Should employers self-insure for workers compensation?
A new licensing regime in New South Wales that allows large employers to self-insure their workers compensation obligations came into force on 1 July 2017.
The changes are intended to make it easier and quicker to self-insure and to reduce the regulatory burden for cyclical work and health and safety audits, allowing businesses that choose to self-insure to focus more on preventative activities.
The State Insurance Regulatory Authority (SIRA) is the government organisation that regulates workers compensation insurance, compulsory third party insurance and home building compensation. Alongside Insurance and Care NSW (icare), and SafeWork NSW, it replaces WorkCover NSW, whose functions were split across the three entities in 2015.
As part of the change, SIRA is moving away from a three-year licensing system that required large self-insured businesses to undertake an extensive auditing regime every three years, regardless of their workers compensation risk profile. Now, licenses can be issued for up to eight years.
The new self-insurance licencing regime introduces a supervisory model that allows workers compensation risks to be more quickly identified and addressed, seeking to provide better outcomes for workers.
It also recognises high-performing self-insurers who are innovative and add value to the NSW workers compensation system, which can contribute to stronger local economies.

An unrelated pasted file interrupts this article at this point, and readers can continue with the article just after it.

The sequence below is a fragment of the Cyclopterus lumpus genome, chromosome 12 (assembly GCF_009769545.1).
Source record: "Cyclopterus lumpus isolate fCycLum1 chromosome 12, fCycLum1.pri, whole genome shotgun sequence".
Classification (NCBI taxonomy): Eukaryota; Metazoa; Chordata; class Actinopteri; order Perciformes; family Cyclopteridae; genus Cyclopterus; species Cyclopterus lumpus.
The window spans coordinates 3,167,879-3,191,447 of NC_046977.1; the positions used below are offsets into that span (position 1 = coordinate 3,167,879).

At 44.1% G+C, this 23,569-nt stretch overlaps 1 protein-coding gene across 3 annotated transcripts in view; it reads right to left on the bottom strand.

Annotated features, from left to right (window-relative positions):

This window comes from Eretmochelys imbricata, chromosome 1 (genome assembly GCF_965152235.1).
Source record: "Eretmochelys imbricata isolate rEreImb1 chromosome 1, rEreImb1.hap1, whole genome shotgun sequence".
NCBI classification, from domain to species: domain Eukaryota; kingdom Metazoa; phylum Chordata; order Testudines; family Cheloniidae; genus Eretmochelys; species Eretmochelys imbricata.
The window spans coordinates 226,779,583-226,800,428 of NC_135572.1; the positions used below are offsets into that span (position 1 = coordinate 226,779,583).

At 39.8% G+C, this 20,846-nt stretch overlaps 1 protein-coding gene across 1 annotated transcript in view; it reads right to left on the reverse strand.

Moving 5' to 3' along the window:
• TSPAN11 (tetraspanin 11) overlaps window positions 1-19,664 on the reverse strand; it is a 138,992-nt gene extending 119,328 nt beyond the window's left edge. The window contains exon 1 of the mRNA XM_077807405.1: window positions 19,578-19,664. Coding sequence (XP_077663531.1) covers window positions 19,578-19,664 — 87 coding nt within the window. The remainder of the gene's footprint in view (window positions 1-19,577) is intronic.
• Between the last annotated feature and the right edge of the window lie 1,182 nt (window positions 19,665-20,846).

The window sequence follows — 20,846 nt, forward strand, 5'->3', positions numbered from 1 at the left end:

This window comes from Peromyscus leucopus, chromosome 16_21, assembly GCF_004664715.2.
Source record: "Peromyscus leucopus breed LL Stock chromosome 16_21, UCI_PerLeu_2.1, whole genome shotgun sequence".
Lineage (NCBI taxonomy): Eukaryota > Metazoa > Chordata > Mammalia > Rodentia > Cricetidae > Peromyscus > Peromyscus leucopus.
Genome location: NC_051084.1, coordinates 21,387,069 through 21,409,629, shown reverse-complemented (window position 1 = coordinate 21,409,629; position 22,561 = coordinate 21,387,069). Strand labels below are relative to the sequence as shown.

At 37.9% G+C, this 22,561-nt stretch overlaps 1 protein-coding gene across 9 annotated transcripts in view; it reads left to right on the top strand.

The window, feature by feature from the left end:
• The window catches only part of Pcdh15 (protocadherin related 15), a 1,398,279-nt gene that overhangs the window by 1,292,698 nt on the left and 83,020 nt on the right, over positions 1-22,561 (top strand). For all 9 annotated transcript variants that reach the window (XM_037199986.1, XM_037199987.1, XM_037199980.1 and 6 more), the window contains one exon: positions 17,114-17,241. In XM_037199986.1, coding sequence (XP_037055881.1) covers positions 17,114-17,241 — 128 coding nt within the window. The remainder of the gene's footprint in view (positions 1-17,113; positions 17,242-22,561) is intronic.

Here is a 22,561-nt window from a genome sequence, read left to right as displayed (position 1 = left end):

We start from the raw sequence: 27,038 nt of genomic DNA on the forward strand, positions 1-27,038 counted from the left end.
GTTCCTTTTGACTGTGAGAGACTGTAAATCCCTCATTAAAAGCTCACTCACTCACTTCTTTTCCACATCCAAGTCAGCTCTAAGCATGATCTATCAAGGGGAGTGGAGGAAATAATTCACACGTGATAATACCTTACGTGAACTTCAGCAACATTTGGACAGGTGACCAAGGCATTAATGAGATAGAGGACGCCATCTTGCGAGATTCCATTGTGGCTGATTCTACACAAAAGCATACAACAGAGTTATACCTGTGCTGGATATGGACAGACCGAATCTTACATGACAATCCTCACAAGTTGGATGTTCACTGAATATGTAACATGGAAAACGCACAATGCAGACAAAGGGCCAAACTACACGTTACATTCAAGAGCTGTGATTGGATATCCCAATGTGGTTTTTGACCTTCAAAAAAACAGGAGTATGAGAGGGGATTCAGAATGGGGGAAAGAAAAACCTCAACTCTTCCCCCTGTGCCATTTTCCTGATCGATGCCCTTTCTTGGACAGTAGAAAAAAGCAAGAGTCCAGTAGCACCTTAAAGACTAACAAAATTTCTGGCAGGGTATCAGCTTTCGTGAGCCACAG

Many large employers that may have previously been discouraged by bureaucratic processes from self-insuring can now look at alternative insurance arrangements with fresh eyes. Here, we look at some options and the potential benefits of self-insuring.
Kiri O’Leary, Marsh’s principal of Workforce Strategies, explains what the changes mean for large New South Wales’ employers.
“Employers that are insured under icare's arrangements have experienced substantial change and volatility from both a premium and claims management perspective starting with the 2015 premium reforms and continuing with the current claims management environment continuing to change throughout 2017,” O’Leary explains.
Since then, employers have been trying to understand how to measure performance around injury and claims management to achieve improved and transparent premium outcomes. “This prompted some businesses to explore alternatives to icare,” she adds.
At the moment icare provides workers compensation insurance for 284,000 NSW employers and 3.4 million employees.
The Loss Prevention and Recovery (LPR) program is one existing alternative for large employers in New South Wales, although under this model they remain icare customers. Self-insurance in contrast can provide a greater level of control for employers who are prepared to own the risk .
Self-insurance involves large employers stepping away from being an icare customer and instead managing their own claims liabilities.
Businesses that do this must meet certain criteria. The establishment and maintenance of robust safety management systems is an important one.